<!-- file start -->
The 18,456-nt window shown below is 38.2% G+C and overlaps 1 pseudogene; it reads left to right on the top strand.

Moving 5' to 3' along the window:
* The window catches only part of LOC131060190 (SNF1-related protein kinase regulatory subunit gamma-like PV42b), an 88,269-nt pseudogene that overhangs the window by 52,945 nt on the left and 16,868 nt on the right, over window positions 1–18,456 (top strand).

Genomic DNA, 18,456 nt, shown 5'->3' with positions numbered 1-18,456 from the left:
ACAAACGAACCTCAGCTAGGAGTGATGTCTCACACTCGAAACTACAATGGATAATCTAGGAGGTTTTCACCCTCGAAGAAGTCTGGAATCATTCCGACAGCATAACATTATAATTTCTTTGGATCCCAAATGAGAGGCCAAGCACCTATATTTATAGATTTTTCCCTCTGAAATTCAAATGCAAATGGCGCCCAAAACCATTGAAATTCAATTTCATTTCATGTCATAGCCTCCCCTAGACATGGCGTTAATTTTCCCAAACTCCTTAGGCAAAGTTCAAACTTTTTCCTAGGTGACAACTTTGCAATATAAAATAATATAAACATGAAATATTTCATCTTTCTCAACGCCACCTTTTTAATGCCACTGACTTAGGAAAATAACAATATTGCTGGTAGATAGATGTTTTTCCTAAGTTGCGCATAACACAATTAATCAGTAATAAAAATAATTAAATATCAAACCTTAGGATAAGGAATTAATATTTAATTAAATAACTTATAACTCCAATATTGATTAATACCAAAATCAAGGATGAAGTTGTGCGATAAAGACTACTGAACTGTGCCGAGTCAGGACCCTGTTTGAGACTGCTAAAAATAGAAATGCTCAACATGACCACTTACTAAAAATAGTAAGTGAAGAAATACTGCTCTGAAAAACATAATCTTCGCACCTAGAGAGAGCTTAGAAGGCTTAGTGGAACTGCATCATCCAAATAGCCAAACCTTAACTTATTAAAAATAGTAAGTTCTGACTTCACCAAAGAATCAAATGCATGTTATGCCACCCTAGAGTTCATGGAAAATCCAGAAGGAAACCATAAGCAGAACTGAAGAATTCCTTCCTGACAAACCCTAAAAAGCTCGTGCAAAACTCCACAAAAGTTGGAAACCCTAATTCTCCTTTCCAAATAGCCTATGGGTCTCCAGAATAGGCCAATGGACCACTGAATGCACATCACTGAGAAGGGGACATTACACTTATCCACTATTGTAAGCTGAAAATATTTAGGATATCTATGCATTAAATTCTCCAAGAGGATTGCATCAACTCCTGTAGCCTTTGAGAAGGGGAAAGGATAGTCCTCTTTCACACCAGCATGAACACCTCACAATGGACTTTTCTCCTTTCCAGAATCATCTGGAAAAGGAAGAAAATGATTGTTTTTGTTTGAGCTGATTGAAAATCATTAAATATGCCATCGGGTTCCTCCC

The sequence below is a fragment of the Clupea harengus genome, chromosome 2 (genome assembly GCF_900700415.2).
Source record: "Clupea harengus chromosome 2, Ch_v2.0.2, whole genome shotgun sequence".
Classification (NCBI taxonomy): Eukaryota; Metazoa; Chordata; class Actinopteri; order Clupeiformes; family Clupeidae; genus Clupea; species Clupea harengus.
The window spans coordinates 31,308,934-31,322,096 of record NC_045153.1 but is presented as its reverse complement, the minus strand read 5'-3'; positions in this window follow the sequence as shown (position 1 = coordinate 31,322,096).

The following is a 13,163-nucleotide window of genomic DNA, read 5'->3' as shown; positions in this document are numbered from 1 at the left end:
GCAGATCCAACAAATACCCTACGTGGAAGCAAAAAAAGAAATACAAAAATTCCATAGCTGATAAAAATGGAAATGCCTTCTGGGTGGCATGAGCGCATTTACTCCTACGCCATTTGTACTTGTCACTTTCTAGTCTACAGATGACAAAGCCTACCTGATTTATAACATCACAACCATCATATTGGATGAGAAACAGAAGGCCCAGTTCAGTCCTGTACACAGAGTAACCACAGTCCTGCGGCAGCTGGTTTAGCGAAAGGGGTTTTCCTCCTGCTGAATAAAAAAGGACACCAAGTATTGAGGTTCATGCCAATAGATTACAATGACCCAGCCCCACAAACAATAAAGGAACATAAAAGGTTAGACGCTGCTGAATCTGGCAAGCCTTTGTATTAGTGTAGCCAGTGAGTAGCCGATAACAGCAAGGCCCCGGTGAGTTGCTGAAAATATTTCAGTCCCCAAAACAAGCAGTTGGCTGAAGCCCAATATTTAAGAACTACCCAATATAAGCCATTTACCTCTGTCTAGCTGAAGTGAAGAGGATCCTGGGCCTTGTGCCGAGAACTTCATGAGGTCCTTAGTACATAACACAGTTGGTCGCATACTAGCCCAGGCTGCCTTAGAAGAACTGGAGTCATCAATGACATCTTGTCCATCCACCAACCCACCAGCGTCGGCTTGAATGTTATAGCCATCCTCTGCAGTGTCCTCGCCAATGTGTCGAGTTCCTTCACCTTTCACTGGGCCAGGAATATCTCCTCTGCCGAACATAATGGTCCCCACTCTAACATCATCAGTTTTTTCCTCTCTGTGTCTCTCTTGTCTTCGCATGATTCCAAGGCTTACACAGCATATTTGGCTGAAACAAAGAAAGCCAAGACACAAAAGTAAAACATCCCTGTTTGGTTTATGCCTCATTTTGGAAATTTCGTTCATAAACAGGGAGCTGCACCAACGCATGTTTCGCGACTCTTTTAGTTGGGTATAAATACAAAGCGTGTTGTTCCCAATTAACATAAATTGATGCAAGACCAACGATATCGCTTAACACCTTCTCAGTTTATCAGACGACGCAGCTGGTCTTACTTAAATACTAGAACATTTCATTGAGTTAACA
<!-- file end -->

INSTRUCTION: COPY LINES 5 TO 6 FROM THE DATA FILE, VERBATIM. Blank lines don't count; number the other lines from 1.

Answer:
ACAAACGAACCTCAGCTAGGAGTGATGTCTCACACTCGAAACTACAATGGATAATCTAGGAGGTTTTCACCCTCGAAGAAGTCTGGAATCATTCCGACAGCATAACATTATAATTTCTTTGGATCCCAAATGAGAGGCCAAGCACCTATATTTATAGATTTTTCCCTCTGAAATTCAAATGCAAATGGCGCCCAAAACCATTGAAATTCAATTTCATTTCATGTCATAGCCTCCCCTAGACATGGCGTTAATTTTCCCAAACTCCTTAGGCAAAGTTCAAACTTTTTCCTAGGTGACAACTTTGCAATATAAAATAATATAAACATGAAATATTTCATCTTTCTCAACGCCACCTTTTTAATGCCACTGACTTAGGAAAATAACAATATTGCTGGTAGATAGATGTTTTTCCTAAGTTGCGCATAACACAATTAATCAGTAATAAAAATAATTAAATATCAAACCTTAGGATAAGGAATTAATATTTAATTAAATAACTTATAACTCCAATATTGATTAATACCAAAATCAAGGATGAAGTTGTGCGATAAAGACTACTGAACTGTGCCGAGTCAGGACCCTGTTTGAGACTGCTAAAAATAGAAATGCTCAACATGACCACTTACTAAAAATAGTAAGTGAAGAAATACTGCTCTGAAAAACATAATCTTCGCACCTAGAGAGAGCTTAGAAGGCTTAGTGGAACTGCATCATCCAAATAGCCAAACCTTAACTTATTAAAAATAGTAAGTTCTGACTTCACCAAAGAATCAAATGCATGTTATGCCACCCTAGAGTTCATGGAAAATCCAGAAGGAAACCATAAGCAGAACTGAAGAATTCCTTCCTGACAAACCCTAAAAAGCTCGTGCAAAACTCCACAAAAGTTGGAAACCCTAATTCTCCTTTCCAAATAGCCTATGGGTCTCCAGAATAGGCCAATGGACCACTGAATGCACATCACTGAGAAGGGGACATTACACTTATCCACTATTGTAAGCTGAAAATATTTAGGATATCTATGCATTAAATTCTCCAAGAGGATTGCATCAACTCCTGTAGCCTTTGAGAAGGGGAAAGGATAGTCCTCTTTCACACCAGCATGAACACCTCACAATGGACTTTTCTCCTTTCCAGAATCATCTGGAAAAGGAAGAAAATGATTGTTTTTGTTTGAGCTGATTGAAAATCATTAAATATGCCATCGGGTTCCTCCC

The sequence below is a fragment of the Clupea harengus genome, chromosome 2 (genome assembly GCF_900700415.2).